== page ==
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Nonprofit Law/Allowable Expenses reimbursed for non profit 501c3 organizations.


My main concern is expense reimbursement to board members for items such as auto expense and phone charges. I have searched the Internet for these answers and to be honest all I get is a bunch of B.S. from IRS web sites about 501c3's and not one document that spells out in black and white what is allowed and what is not allowed.  Can you please tell me in plain English  Can a member put in an expense request to be reimbursed for phone use and how much of his phone bill can be reimbursed. Is it 10%,20%  More or less or none. Or is it only for calls directly related to the running of the orginization various programs.

The IRS rule for what nonprofits may spend money on is similar to
the standard that the IRS uses when determining what is a valid
business expense for an ordinary business. For example, at the IRS refers
extensively to the regular business expense rules and applies them
to 501(c)(3) organizations. On page 32 we see "Reimbursements are
technically covered by Regs. 1.62-2.  However, for administrative
purposes, all TE/GE [Tax Exempt & Government Entities Division]
administrative personnel will treat reimbursements of a business
expense the same as if the expense were paid directly by the
employer, as long as the employee complies with the substantiation
See also: "Business Expenses"
on page 3, under "What Can I Deduct":
--start of excerpt  ---
To be deductible, a business expense must be
both ordinary and necessary. An ordinary ex-
pense is one that is common and accepted in
your industry. A necessary expense is one that
is helpful and appropriate for your trade or busi-
ness. An expense does not have to be indispen-
sable to be considered necessary.
--end of excerpt  ---

See page 41 of IRS Publication 535 at starting in the first
column under the heading "Accountable Plans" which the organization
must have.  That section is written for employees but also applies
to volunteers.
See the section under "Volunteer Officers/Workers" at

Specifically, as to phone bills, see the first column of page 47 in that Publication 535:
--- Start of excerpt ---
Telephone.  You cannot deduct the cost of
basic  local  telephone  service  (including  any
taxes)  for  the  first  telephone  line  you  have  in
your  home,  even  if  you  have  an  office  in  your
home. However, charges for business long­ dis­
tance  phone  calls  on  that  line,  as  well  as  the
cost  of  a  second  line  into  your  home  used  ex­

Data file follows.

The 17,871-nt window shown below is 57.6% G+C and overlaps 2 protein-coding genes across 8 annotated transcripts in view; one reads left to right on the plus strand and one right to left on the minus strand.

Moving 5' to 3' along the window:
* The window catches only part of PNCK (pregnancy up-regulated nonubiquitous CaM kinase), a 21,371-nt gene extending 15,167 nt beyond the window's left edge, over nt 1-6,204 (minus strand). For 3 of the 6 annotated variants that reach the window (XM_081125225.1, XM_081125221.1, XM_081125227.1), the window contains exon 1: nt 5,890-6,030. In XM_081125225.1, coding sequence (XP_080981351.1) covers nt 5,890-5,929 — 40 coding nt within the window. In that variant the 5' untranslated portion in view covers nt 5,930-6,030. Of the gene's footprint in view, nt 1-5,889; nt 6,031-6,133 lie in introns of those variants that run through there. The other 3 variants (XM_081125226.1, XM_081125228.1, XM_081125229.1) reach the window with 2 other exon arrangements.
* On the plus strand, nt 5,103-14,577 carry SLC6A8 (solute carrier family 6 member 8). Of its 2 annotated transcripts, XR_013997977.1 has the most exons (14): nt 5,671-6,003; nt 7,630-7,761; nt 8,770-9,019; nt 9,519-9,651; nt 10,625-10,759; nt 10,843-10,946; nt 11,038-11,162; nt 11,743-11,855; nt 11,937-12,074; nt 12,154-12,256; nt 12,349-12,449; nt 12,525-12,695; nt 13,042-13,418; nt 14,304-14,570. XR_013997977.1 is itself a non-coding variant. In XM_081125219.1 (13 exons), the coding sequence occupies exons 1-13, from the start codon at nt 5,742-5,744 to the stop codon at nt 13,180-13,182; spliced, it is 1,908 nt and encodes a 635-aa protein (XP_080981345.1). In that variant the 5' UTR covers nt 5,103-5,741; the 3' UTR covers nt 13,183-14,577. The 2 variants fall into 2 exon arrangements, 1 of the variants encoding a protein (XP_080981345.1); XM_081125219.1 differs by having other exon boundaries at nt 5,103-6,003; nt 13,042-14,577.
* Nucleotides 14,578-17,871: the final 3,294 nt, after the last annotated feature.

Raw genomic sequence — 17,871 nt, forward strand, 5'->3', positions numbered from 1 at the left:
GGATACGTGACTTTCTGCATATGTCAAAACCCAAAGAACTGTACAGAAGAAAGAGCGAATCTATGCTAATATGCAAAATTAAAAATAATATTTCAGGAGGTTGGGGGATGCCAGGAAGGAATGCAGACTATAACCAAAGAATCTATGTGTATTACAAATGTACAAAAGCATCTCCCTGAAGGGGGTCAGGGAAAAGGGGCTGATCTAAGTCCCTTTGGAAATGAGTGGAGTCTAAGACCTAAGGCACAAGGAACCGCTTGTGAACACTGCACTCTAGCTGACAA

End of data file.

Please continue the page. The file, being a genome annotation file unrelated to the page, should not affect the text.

clusively  for  business,  are  deductible  business
--- End of excerpt ---
Therefore, the board members may be reimbursed for the long distance phone calls on their "line" when the calls were for the business of the organization.

Harvey Mechanic
Attorney at Law

P.S. This response is intended to be a general statement of law, should not be relied upon as legal advice and does not create an attorney/client relationship.

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Harvey Mechanic


DO NOT GIVE ME INFORMATION THAT YOU WANT KEPT CONFIDENTIAL. I am an attorney and I volunteer time to answer general questions about U.S. Federal income tax issues of nonprofit 501(c)(3) public charities only. Those questions could be about establishing and maintaining legal requirements for such non-profit organizations in the United States, including Internal Revenue service filings and requirements. I will not be working on this free forum to answer questions about Nonprofit's possible unrelated or for-profit businesses or how to fill out forms. This forum is only for general questions about federal tax law, not as the law applies to your specific situation. If you do not make your question public then I will not be spending much of my donated time on answers that would not benefit the public. If you have other questions, please contact me at I will reply from my email. In any case, do not reveal confidential information to me until after I have contracted with you to provide personal legal services. My responses on this forum are intended to be general statements of law, should not be relied upon as legal advice, and do not create an attorney/client relationship. For me to consider your individual situation and how the law applies, I would need to gather extensive information about the situation. To search my previous answers you can do a Google search by "" without the quotes and then add your search terms before hitting enter.


I have been practicing law and especially the law of nonprofit organizations since 1990 when I was admitted to the New York Bar and I have maintained my status with the Bar since that time.


B.S. Columbia University in New York City, 1970

J.D. (Law Degree) Brooklyn Law School, 1990 -- Cum Laude.

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